“A good start brings out half the success”- As the statement implies, the beginning must always be correct. The earlier you begin educating your kids about money, the better the results you can achieve. As a parent, if you want your child to be financially secure in the future, the useful thing you can do for them is to start educating them about money while they are young.
As per the data,
- 54% of parents think the knowledge of their teenager in money management is either “good” or “excellent”.
- 78% of parents think the money management of their children is poor.
- Only 26% of children aged 13-21 said that their parents teach them about money management.
Also, as per the Consumer Financial Protection Bureau, children are “developmentally capable” of saving at age 5, and the money habit can be formed from the age of 7. So, as parents, encouraging your child to save money from an earlier age is one wise decision. There is no doubt that saving money is a habit that takes time to build and implement practically in life.
Parents want everything best for their children. Similarly, only focusing on studying and ignoring other activities is not best for your child. The art of saving money is equally essential for a child’s future where only you can shape their money management skills. The more you instill knowledge in them, the more likely they will succeed in the future.
Nearly half of parents say they lack chances to speak to their children about money and finances, according to T. Rowe Price’s 11th Annual Parents, Youth, and Money Survey. A quarter of parents said they are somewhat hesitant or highly hesitant to talk about money with their children.
When is a suitable age to learn about money?
Age 3 is the correct way to begin. Kids as young as three years old (preschool) will start to comprehend the idea of money. A child’s natural interest and desire to learn about new topics can help them better understand money. These cuties begin to identify and differentiate numbers and the importance of hiding cash.
Age 7 is the best answer. By the age of Age 6-12, a child’s habits are already set. Your children will have a better understanding of the importance of money. However, you can give them logical reasoning to help them understand more about the importance of savings, the need for money, and the necessity of capital.
It would be best to show them how to use a debit card, which will prepare them to become successful credit card users in the future. Planning ahead, finding or differentiating budgets, and relying on their intuition to save money are skills that children of this age can master.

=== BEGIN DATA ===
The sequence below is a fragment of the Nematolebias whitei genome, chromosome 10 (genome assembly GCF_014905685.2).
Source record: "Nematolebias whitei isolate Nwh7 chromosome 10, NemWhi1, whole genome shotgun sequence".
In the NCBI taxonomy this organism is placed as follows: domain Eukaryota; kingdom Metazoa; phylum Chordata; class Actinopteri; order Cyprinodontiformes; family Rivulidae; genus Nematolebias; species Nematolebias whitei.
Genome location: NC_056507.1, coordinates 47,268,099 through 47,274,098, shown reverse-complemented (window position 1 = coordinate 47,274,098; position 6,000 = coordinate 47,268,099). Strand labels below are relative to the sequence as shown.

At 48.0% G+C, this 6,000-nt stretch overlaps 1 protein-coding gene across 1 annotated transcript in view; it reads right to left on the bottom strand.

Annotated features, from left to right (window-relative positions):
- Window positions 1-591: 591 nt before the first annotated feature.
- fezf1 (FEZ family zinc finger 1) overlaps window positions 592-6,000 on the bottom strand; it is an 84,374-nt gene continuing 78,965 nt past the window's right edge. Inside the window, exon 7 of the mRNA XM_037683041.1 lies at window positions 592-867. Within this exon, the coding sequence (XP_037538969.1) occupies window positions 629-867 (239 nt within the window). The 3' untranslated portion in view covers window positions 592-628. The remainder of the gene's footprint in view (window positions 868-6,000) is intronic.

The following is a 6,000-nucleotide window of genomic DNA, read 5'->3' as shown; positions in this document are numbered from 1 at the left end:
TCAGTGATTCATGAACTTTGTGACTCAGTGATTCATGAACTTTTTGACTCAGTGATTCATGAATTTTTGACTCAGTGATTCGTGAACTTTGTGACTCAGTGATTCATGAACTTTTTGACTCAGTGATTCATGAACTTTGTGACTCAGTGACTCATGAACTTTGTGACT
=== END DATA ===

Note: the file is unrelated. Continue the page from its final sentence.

Young teens from age 13-21 are self aware about money. You can develop their critical thinking skills, which will aid in their decision-making. You can encourage them to deposit on the bank and teach them about banking terms such as interest. If you trust your kids, you should prepare them for a credit card.
Everyone has unique styles and ways to save money. But what makes the difference is the ability to convey the real meaning and importance behind cash to a child. Until a kid realizes the essence, they cannot initiate the habit of saving money. So here are some ways to encourage kids to save money:
Until you give some money to children, you cannot encourage them to save money. And what’s the good way other than providing the allowance or meal allowances?
- Set a fixed amount of cash regularly or weekly. Then whether they save money or not is not your concern but your child’s.
- Plan ahead of time to figure out how much money they’ll need, and add a little extra money to encourage them to save money.
For instance, when your children want to purchase an object such as toys, or other items, do not grant them any money. Instead, teach them to buy from saving cash.
- Teach them to gradually save money by purchasing a piggy bank or a savings jar and showing them how to accumulate money such as coins and cash.
- Always start with the initiation, and they will learn from you. For a teen, you can encourage saving by opening a bank account. Similarly, provide them with allowances and some extra money to save in the bank.
- Another option is to ask them to save money up to a certain percentage and reward them.